Ambulance confidence warns its crew not to rely on navigation systems amid fears that they may be delayed in reaching patients by being guided on slower routes
- There were 77 incidents last year caused by a problem with navigation systems
- The incidents were within the South East Coast Ambulance Service Foundation Trust
- Two had the potential to cause damage – but no one was affected, a report reveals
- Officials have told drivers to use local knowledge and to operate satellite navigation settings
An NHS ambulance trust has told its crew not to rely on navigation systems because of the fear that they may cause delays in reaching patients.
The bosses of the South East Coast Ambulance Service Foundation Trust say the staff & # 39; where possible & # 39; use local knowledge.
It came after the confidence revealed that 77 incidents were caused by accidents with navigation systems last year.
Two of them were seriously examined because the patient could have been seriously affected – but it turned out that no damage had been done.
The trust, which includes thousands of residents in Kent, Surrey and Sussex, said it was patient safety & # 39; extremely serious & # 39; takes.
An NHS ambulance trust has told its crew not to rely on navigation systems because of the fear that they may cause delays in reaching patients. Stock photo
Concerns about satellite navigation were first raised at an entry meeting in July, Health diary reports.
A report said: & # 39; 77 incidents were reported in the course of 2018/2019, 36 of which in Thanet alone. & # 39;
It added that two of the incidents registered in February were declared serious incidents & # 39; because they may have resulted in damage & # 39 ;.
An investigation showed in some cases that the ambulance crews changed the GPS settings to truck mode.
This caused more difficulties and made it more likely that the GPS system sent an ambulance via an incompatible route.
It was also found that this setting could not be blocked for selection.
EMBULANCE SERVICES SEE 33,000 EMPLOYEES STOPPING SINCE 2010
Ambulance services have seen a jump in the staff leaving the staff, showing figures from May 2019.
More than 33,000 employees in England have left their jobs since 2010, raising concerns that patients may have to wait longer in blue light emergencies.
Ambulance teams are at the front line of the NHS, with a third being the victim of violence in the past year.
There has been a recent recruitment crisis, resulting in a staff shortage of nearly 1,000 employees last year.
New figures now show the number of people leaving the NHS ambulance trusts, reaching 4,875 in 2017-18.
That is an increase of 80 percent over the 2,704 who left in 2010-11, although the figure is not only for paramedics and takes into account retirements and people switching between ambulance trusts.
The statistics come from the Labor Party and Secretary of Shadow Health Jonathan Ashworth said it was evidence of a & # 39; retention and recruitment crisis that hit our NHS & # 39 ;.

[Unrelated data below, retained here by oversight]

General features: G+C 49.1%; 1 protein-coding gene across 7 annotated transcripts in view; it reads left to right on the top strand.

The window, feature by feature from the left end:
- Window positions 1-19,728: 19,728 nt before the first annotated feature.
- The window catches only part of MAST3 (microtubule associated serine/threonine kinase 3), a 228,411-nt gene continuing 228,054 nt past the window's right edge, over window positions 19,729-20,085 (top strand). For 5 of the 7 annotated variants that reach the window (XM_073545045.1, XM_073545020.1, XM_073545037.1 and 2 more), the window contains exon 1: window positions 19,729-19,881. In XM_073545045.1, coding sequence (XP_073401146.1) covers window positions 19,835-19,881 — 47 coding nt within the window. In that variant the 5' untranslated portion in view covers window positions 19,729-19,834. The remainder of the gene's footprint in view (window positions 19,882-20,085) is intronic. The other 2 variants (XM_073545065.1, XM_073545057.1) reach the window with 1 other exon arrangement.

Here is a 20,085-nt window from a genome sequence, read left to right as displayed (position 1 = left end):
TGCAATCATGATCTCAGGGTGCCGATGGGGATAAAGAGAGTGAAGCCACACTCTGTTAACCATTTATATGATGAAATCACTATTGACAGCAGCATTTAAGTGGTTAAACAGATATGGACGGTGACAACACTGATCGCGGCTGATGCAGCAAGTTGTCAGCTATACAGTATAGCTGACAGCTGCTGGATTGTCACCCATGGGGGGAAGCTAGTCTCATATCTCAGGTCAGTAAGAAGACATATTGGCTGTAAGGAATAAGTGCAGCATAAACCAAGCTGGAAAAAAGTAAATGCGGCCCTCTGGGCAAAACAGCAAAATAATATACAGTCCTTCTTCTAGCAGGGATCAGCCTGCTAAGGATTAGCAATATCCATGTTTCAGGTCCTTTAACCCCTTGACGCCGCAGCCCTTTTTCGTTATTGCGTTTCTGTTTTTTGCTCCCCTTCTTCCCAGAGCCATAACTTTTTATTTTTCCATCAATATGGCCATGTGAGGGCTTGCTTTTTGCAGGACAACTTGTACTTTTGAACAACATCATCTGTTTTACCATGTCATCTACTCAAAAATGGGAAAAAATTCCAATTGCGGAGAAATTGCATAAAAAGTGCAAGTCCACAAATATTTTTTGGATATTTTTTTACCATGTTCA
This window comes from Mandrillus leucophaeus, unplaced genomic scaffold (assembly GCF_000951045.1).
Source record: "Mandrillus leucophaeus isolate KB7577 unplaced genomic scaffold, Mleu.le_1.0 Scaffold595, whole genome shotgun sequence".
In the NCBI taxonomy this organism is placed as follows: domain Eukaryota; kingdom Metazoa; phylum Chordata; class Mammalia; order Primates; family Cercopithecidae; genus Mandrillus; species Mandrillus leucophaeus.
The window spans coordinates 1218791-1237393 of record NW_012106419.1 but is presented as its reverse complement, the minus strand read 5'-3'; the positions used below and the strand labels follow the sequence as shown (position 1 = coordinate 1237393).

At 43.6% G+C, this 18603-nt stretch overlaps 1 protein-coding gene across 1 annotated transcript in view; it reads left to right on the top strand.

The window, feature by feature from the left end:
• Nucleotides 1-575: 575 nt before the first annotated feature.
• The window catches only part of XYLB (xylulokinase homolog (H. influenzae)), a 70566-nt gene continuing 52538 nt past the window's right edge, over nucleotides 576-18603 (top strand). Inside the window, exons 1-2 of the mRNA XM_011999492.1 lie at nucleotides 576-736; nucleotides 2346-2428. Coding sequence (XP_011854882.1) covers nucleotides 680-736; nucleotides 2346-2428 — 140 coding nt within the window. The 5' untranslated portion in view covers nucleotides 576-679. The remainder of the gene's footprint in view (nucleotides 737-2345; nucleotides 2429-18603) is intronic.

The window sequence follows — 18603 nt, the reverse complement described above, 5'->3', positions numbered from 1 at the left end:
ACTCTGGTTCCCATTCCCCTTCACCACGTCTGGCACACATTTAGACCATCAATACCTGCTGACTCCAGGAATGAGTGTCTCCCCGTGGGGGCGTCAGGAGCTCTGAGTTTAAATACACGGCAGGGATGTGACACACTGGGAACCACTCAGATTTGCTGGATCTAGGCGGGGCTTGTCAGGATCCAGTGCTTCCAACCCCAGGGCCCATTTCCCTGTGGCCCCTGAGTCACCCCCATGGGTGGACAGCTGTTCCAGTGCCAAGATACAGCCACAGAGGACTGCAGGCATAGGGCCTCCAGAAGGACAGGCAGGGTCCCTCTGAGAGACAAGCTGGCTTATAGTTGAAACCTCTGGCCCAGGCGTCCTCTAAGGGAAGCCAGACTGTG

The London Ambulance Service has had to fill most vacancies, with more than 4,000 people jumping off in less than ten years. The figures include managers, qualified ambulance staff and support staff.
Last year it was reported that one patient had waited 62 hours for an ambulance in Wales, while the ambulance services in the east of England, the southeast coast and the South Central were all waiting for more than 24 hours in the year until June 2018.
Employees at the trust office have now been told to turn off U-turn avoidance settings and to check if their device is set to the fastest route.
Main roads are advised to be taken on long routes, with GPS only useful in the latter part of the tip, the organization said.
The management documents noted that the number of reported incidents has begun to decrease, but the situation continues to be closely monitored.
In a statement, SECAmb said: “We take patient safety very seriously and encourage employees to report every possible incident related to patient safety.
& # 39; While the governance process is ongoing, the two serious incidents have been further investigated.
& # 39; And although GPS was a contributing factor, it was determined that there was no damage caused by the problem.
& # 39; We recognize that problems with Sat-Nav systems can occur and we will always investigate concerns raised.
& # 39; Using GPS to answer 999 calls has huge benefits.
& # 39; Wherever possible, employees are also encouraged to use local knowledge and consider using their mobile data terminal that has main road maps for planning longer routes. & # 39;
The number of staff leaving NHS ambulance trusts has risen in level in recent years.
4,875 ambulance personnel left their jobs in 2017-2018, an increase of 80 percent compared to 2,704 who left in 2010-11, according to figures.
The number is not only for paramedics and takes into account retirements and people who switch between ambulance trusts.
It is believed that the chronic shortage of NHS personnel and ongoing recruitment problems lie behind the NHS that pays around £ 250,000 per day to private ambulance companies.
SECAmb spent £ 9,210,426 on private ambulances in 2018 – 2019 and recorded patient waiting times of more than 24 hours in the year until June 2018.
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